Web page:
Kogi, well known for its consciousness-raising, is a State that prides itself as centre of attraction as far as Nigeria’s politics is concerned today. Bordered by ten States, Kogi boasts as the heartbeat of the nation in terms of its regional interconnectedness to the nook and cranny of the federation. But the question remains, why is Kogi still struggling today despite the resources nature blessed it with? The answer is simple – leadership.
Since its creation in 1991, Kogi has weathered the storm and debatedly among the league of most corrupt States in Nigeria with 48% ranking, according to National Bureau of Statistics (NBS) – this the APC-led government in the State blamed on previous administrations. The blame game is not alien to Nigeria’s political space as oftentimes politicians see it as the easiest route out of accountability, thereby sheering away from its responsibility.
With a few hours remaining to another landmark election in the State, the Kogites will be all out on Saturday, November 11, to decide who becomes their leader for the next four years – a decision that can either make or mar the destiny of the State. Going by the recent developments, the election is a three-horse race between political giants from the three geopolitical zones in the State. The three leading candidates include Dino Melaye of Peoples Democratic Party (Okun), Usman Ododo of All Progressives Congress (Ebira), and Murtala Ajaka of the Social Democratic Party (Igala). These three candidates by mathematical arrangement have divided the electorates along ethnic sentiments, which will also determine how the pendulum may swing on the D-day.
Just like the ‘Yoruba lo kan’ mantra that shaped the conversation during the buildup to the 2023 presidential election, the people of Okun (Kogi West) strongly believe it is the turn of the region to produce a governor going by the zoning formula in the State. Since 1999, the Okuns have been marginalised in terms of leadership in the State no thanks to the ‘pull-me-down’ syndrome by some of the political elites in the region who allow party interest override the call for Okun to be in power. This, of course, will shape the decision of electorates on Saturday.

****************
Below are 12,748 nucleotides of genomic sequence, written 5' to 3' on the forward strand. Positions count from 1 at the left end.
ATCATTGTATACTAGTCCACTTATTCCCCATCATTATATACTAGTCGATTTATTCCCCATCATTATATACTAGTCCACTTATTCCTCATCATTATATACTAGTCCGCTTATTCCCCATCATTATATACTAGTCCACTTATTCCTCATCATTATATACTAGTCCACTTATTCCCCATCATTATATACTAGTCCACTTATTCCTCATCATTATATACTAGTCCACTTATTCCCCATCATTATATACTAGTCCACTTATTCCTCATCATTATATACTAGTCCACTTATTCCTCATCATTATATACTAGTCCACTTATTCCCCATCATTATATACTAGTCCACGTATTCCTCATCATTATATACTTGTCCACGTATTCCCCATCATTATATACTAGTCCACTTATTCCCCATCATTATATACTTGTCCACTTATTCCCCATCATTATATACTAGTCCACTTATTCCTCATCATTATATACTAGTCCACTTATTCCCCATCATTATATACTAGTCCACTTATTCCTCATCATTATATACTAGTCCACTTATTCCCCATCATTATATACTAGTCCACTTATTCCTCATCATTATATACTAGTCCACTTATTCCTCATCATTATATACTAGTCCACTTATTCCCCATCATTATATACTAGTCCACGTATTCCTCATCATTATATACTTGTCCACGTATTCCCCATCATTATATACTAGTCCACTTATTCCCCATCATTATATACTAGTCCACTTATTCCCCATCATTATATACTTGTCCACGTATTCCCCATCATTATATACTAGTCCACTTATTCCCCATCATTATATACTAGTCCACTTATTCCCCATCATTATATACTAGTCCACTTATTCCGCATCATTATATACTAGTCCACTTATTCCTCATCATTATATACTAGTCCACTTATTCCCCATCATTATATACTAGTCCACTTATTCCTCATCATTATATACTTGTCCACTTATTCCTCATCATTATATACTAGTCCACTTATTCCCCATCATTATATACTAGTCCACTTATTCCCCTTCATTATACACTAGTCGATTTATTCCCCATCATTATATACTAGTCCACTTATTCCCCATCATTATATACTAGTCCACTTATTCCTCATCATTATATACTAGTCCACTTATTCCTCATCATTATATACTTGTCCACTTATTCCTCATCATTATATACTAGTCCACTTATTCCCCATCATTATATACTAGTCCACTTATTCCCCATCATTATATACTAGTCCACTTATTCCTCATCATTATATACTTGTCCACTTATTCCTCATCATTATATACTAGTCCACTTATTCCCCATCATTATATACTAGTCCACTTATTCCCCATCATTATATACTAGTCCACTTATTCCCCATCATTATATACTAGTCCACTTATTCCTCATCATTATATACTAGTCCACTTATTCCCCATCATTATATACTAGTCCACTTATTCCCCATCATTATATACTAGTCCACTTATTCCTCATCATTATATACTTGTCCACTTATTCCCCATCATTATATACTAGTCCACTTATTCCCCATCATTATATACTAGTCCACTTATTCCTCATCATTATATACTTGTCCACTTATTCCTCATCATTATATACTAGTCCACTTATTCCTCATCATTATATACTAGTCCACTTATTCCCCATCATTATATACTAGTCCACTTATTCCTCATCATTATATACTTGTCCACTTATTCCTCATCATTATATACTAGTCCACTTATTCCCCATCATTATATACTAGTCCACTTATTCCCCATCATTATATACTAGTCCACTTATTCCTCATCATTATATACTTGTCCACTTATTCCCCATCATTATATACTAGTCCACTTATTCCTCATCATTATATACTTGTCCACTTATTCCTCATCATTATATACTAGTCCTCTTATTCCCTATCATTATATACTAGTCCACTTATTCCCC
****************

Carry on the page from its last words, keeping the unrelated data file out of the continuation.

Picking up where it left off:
Like their Okun counterparts, the Ebiras are also not exempted from exhibiting tribal sentiment with many hiding under “continuity and consolidation” to sell a candidate that some political critics consider as “unpopular” going by his antecedents. Ododo (the flower boy) as fondly called is riding on the popularity of the incumbent governor, Yahaya Bello who has been campaigning for him rigorously amid series of banters from the opposition. Will the Ebira Agenda play a key role in determining how the Ebiras vote? This question remains unanswered until after the poll.
Igala Agenda is another mantra that has crept its way into Kogi politics in recent times following the emergence of Muri as SDP standard-bearer. It is not a mismatch to see the overwhelming support the candidate has garnered overtime in the region. Despite ruling the State for 16 years, Igalas believe power should return to the region after eight years of Yahaya Bello’s New Direction administration. The November 11 poll will decide if this comes true or remains an illusion.
What Kogi needs right now is not a tribal bigot but a leader who represents all irrespective of ethnic leanings or religious affiliation. The ball lies in the court of the electorate and as a matter of necessity should do the needful by voting wisely come Saturday. It is worth noting that the lives of the electorate are also protected before, during and after the poll. Violence is not an option and should not be given credence.
– Arogbonlo Israel is a journalist and peace advocate with keen interest in good governance